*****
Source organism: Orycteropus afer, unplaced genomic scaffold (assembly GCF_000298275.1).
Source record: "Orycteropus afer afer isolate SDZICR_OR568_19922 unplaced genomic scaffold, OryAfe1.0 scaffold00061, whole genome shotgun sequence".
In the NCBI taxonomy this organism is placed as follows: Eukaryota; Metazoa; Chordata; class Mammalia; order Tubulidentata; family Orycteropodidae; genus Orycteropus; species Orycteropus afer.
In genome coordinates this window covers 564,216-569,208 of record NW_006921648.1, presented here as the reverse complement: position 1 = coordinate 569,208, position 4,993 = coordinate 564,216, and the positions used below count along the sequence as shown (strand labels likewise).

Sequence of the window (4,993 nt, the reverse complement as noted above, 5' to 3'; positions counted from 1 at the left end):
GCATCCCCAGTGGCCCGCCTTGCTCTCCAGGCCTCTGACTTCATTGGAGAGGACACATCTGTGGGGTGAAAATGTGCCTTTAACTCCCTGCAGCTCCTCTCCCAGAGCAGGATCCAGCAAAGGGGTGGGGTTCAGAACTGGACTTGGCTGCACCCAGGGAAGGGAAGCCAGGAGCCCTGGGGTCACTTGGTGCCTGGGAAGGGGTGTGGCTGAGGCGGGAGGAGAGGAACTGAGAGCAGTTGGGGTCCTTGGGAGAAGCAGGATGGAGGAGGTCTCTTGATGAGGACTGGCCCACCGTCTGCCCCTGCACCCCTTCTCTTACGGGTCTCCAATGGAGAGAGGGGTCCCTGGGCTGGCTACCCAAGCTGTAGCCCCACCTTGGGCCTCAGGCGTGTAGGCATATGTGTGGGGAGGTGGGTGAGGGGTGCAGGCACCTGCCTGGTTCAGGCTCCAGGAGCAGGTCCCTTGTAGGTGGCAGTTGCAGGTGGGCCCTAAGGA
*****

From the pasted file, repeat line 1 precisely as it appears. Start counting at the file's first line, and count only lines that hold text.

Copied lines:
Source organism: Orycteropus afer, unplaced genomic scaffold (assembly GCF_000298275.1).